In the Sassanid Empire , the Church of the East was tolerated as a church since the 5th century (sometimes even funded; for example, the most important tax officer, Chosraus II , Yazdin , was himself a member of this church), as it was hostile to the Eastern Roman Church in Constantinople and to the Sassanids so did not have to fear a Roman "infiltration". Seert's chronicle provides important information on the life of Christians in Persia .
Many churches had been founded in Arabia, but they disappeared when the Islamic expansion began around 636 and the Muslim Arabs conquered both the Roman Orient and the Sassanid Empire. The Christians there were exposed to repression, which increased over time. Initially, however, they were allowed to practice their faith - at least as long as they paid a special poll tax ( jizya ) (tributes are also documented), did not practice their faith in public and did not carry weapons. Most Arabs eventually converted to Islam, much like how Muslims formed a majority in Persia in the 10th century. In Central Asia , however, the missionary work of the "Nestorians" continued and in some cases very successfully.
In Mesopotamia, Christians were in the majority for a long time, despite Arab rule. The earliest Christian reports on the relationship between Christians and Muslims come from the Catholicos Ischo-Jab III. who died in 659. Christian education benefited the Arabs, and the Christians in Nisibis translated works of Greek philosophy and science into Arabic. However, the number of Christians eventually declined under Islamic rule. After a renewed flowering period in the 12th / 13th Century by the Mongols , who initially privileged the Christians, the downfall quickly followed after the Mongols had turned to Islam. The Christian majority dwindled. The church eroded until it practically disappeared in the 14th century.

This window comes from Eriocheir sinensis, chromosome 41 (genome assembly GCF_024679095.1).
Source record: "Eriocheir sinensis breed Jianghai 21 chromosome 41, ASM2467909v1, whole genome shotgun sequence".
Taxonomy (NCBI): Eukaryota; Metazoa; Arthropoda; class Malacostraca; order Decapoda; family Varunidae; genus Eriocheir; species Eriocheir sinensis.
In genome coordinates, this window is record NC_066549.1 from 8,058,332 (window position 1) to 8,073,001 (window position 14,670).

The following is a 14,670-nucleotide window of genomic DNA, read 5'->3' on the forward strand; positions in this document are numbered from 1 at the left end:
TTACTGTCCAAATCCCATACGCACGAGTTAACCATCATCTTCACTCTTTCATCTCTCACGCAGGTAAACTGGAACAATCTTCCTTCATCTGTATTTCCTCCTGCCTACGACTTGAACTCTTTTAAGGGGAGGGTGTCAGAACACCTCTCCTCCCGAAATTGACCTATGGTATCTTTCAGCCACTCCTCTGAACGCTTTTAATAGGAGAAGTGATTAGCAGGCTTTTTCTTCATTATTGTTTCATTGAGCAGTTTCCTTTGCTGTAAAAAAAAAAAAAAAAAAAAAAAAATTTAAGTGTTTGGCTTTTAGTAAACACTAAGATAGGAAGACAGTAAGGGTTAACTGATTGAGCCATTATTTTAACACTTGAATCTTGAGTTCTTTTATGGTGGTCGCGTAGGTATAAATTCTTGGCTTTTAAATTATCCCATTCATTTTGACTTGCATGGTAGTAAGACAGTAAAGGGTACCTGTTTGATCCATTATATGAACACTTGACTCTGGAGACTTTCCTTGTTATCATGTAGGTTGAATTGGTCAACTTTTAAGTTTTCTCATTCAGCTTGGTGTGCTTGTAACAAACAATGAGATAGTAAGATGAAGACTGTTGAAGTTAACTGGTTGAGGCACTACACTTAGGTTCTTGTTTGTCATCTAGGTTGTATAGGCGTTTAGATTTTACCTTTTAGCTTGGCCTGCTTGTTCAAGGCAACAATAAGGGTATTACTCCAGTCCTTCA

There were East Syrian communities all along the Silk Road . It was from here that the Uyghurs in Central Asia were Christianized . From 635 there were also Christians in the Chinese Empire . They were tolerated, but remained a religion of foreigners. In the 17th century, the stele of Si-an-fu , which dates from 781, was excavated . The inscriptions show that Christian doctrine at that time was partly so adapted to the environment that the core Christian message of the cross and resurrection of Jesus only appeared in passing. In 2009, under the Longmen Caves near the east Chinese city of Luoyang, what is possibly the oldest Christian site in the country was discovered, a rock niche with a cross engraved above it, which probably served as a burial site between the 6th and 9th centuries AD and its design is very similar to the neighboring Buddhist grave caves. In 845 an imperial edict was issued to restrict (not only Christian) monasticism . As a result of the restrictions, the church disappeared from China. In the Mongol period of the 13th century - the Yuan dynasty - Christians came to China again, but they disappeared again in the middle of the 14th century when the Ming dynasty changed . According to some researchers, the Christians penetrated as far as Japan and Korea.
In the Mongolian capital Karakorum there was a Chaldean church around 1250. It can therefore be assumed that East Syrian Christianity was a widespread belief in the Mongol Empire until around 1350. However, after the Mongols turned to Islam (and partly to Buddhism), the church disappeared by the 14th century.
After India , Christianity came very early, probably by the Apostle Thomas . When the Europeans came to India in the 16th century, they found the Thomas Christians in southern India. The remaining Christians were spread out in small minorities across India. Unfortunately there is no tradition. However, the communities disappeared during the 13th and 14th centuries during the Islamic Mamluk Sultanate . After that only the Thomas Christians were found in South India.
In the 13th and 14th centuries, European travelers found long -established Christian churches on the south coast of India and in Ceylon , whose church language was Syriac . In the 13th century, the Nestorian patriarch had a hierarchy of 25 metropolitans and around 250 bishops (for comparison: 400 bishops took part in the 4th Lateran Council , one of the highlights of the medieval papal church, at about the same time ). In the late Middle Ages and early modern times, however, the church shrank sharply under the constant pressure of Islam, Hinduism and Buddhism.
Modern times: divisions and losses